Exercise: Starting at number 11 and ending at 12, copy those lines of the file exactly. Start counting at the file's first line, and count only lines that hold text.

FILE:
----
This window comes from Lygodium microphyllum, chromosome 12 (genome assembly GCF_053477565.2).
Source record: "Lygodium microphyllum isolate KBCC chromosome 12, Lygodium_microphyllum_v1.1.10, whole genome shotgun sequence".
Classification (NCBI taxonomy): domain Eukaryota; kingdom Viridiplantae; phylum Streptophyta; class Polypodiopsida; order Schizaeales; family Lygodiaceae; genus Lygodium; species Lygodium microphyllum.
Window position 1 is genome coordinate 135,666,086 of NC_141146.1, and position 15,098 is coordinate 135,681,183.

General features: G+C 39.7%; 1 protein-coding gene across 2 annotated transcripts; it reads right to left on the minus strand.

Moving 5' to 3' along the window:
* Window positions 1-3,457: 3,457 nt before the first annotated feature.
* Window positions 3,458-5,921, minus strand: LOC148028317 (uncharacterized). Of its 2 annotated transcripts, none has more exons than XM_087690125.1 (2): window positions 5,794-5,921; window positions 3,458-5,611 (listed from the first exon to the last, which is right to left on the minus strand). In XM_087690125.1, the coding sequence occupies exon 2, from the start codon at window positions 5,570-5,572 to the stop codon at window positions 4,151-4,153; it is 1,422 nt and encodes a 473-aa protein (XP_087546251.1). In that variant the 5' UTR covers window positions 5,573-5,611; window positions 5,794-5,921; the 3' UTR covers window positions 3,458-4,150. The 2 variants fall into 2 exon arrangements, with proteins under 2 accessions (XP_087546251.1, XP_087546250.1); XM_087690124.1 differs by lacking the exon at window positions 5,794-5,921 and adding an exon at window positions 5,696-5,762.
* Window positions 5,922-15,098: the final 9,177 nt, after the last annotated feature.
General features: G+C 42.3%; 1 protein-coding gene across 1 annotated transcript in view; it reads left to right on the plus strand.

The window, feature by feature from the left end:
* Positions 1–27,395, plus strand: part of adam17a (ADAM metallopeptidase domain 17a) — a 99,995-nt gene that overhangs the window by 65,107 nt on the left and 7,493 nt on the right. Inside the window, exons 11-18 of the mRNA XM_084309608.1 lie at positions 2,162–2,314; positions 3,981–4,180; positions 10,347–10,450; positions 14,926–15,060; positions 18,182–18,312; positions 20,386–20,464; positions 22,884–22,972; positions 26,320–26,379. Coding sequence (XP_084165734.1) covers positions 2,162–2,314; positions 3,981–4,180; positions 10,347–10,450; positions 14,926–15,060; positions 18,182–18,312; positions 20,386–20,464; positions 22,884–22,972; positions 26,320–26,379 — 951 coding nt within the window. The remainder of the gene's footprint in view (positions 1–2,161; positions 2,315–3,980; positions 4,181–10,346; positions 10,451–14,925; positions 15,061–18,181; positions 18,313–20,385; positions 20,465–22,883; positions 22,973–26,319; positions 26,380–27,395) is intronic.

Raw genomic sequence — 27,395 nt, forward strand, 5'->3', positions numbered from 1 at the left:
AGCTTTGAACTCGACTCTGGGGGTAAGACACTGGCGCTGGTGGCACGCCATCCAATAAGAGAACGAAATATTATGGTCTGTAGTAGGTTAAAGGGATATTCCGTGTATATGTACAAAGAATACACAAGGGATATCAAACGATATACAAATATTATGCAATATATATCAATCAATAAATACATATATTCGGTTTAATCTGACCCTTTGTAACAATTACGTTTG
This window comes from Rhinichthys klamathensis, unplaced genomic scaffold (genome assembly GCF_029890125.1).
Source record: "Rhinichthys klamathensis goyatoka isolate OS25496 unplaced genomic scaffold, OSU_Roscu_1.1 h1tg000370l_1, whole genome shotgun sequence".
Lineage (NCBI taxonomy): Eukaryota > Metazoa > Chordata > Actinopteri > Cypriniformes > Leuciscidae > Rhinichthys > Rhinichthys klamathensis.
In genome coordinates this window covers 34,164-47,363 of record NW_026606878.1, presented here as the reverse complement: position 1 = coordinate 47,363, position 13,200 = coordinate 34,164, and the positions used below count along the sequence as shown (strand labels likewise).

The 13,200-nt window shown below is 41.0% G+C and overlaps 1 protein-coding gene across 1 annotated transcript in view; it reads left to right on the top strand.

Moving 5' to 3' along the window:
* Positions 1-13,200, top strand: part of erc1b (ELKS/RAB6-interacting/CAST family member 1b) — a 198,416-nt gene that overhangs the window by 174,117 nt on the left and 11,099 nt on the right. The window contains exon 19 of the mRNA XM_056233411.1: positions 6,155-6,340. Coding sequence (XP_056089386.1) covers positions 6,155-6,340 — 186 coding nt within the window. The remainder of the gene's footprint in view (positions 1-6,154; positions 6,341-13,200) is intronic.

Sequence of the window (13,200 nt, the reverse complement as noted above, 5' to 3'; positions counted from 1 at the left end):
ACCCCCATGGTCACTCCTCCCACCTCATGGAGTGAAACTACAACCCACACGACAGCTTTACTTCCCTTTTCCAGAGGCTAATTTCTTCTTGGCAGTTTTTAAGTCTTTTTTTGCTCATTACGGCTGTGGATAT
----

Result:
The window, feature by feature from the left end:
* Positions 1–27,395, plus strand: part of adam17a (ADAM metallopeptidase domain 17a) — a 99,995-nt gene that overhangs the window by 65,107 nt on the left and 7,493 nt on the right. Inside the window, exons 11-18 of the mRNA XM_084309608.1 lie at positions 2,162–2,314; positions 3,981–4,180; positions 10,347–10,450; positions 14,926–15,060; positions 18,182–18,312; positions 20,386–20,464; positions 22,884–22,972; positions 26,320–26,379. Coding sequence (XP_084165734.1) covers positions 2,162–2,314; positions 3,981–4,180; positions 10,347–10,450; positions 14,926–15,060; positions 18,182–18,312; positions 20,386–20,464; positions 22,884–22,972; positions 26,320–26,379 — 951 coding nt within the window. The remainder of the gene's footprint in view (positions 1–2,161; positions 2,315–3,980; positions 4,181–10,346; positions 10,451–14,925; positions 15,061–18,181; positions 18,313–20,385; positions 20,465–22,883; positions 22,973–26,319; positions 26,380–27,395) is intronic.